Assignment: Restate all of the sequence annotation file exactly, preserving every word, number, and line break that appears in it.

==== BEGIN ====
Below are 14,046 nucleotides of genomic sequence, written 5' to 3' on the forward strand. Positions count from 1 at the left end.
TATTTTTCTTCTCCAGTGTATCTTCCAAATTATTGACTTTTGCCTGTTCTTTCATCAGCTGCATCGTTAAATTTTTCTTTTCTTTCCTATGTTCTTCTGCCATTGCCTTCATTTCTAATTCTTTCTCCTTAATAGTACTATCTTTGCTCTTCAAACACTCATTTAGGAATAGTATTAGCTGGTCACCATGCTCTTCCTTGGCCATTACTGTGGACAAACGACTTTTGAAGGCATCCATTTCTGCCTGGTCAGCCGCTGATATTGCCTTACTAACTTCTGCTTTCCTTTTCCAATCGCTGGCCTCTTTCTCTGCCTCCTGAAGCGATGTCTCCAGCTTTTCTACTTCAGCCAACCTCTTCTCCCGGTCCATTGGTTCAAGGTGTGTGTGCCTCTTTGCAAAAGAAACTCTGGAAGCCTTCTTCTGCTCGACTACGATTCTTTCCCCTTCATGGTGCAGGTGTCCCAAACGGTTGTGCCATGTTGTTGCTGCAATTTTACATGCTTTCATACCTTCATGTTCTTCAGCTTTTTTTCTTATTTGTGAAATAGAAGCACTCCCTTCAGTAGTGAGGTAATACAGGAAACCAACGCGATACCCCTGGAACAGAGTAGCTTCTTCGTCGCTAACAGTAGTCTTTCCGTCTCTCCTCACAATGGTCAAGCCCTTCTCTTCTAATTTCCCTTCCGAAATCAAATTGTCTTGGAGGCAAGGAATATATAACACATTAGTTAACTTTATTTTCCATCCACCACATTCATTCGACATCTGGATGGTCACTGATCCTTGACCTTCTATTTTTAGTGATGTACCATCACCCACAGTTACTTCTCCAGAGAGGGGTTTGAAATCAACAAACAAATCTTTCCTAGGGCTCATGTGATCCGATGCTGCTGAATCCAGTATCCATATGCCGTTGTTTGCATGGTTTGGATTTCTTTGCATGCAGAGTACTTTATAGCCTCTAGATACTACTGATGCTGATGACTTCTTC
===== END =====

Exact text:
Below are 14,046 nucleotides of genomic sequence, written 5' to 3' on the forward strand. Positions count from 1 at the left end.
TATTTTTCTTCTCCAGTGTATCTTCCAAATTATTGACTTTTGCCTGTTCTTTCATCAGCTGCATCGTTAAATTTTTCTTTTCTTTCCTATGTTCTTCTGCCATTGCCTTCATTTCTAATTCTTTCTCCTTAATAGTACTATCTTTGCTCTTCAAACACTCATTTAGGAATAGTATTAGCTGGTCACCATGCTCTTCCTTGGCCATTACTGTGGACAAACGACTTTTGAAGGCATCCATTTCTGCCTGGTCAGCCGCTGATATTGCCTTACTAACTTCTGCTTTCCTTTTCCAATCGCTGGCCTCTTTCTCTGCCTCCTGAAGCGATGTCTCCAGCTTTTCTACTTCAGCCAACCTCTTCTCCCGGTCCATTGGTTCAAGGTGTGTGTGCCTCTTTGCAAAAGAAACTCTGGAAGCCTTCTTCTGCTCGACTACGATTCTTTCCCCTTCATGGTGCAGGTGTCCCAAACGGTTGTGCCATGTTGTTGCTGCAATTTTACATGCTTTCATACCTTCATGTTCTTCAGCTTTTTTTCTTATTTGTGAAATAGAAGCACTCCCTTCAGTAGTGAGGTAATACAGGAAACCAACGCGATACCCCTGGAACAGAGTAGCTTCTTCGTCGCTAACAGTAGTCTTTCCGTCTCTCCTCACAATGGTCAAGCCCTTCTCTTCTAATTTCCCTTCCGAAATCAAATTGTCTTGGAGGCAAGGAATATATAACACATTAGTTAACTTTATTTTCCATCCACCACATTCATTCGACATCTGGATGGTCACTGATCCTTGACCTTCTATTTTTAGTGATGTACCATCACCCACAGTTACTTCTCCAGAGAGGGGTTTGAAATCAACAAACAAATCTTTCCTAGGGCTCATGTGATCCGATGCTGCTGAATCCAGTATCCATATGCCGTTGTTTGCATGGTTTGGATTTCTTTGCATGCAGAGTACTTTATAGCCTCTAGATACTACTGATGCTGATGACTTCTTC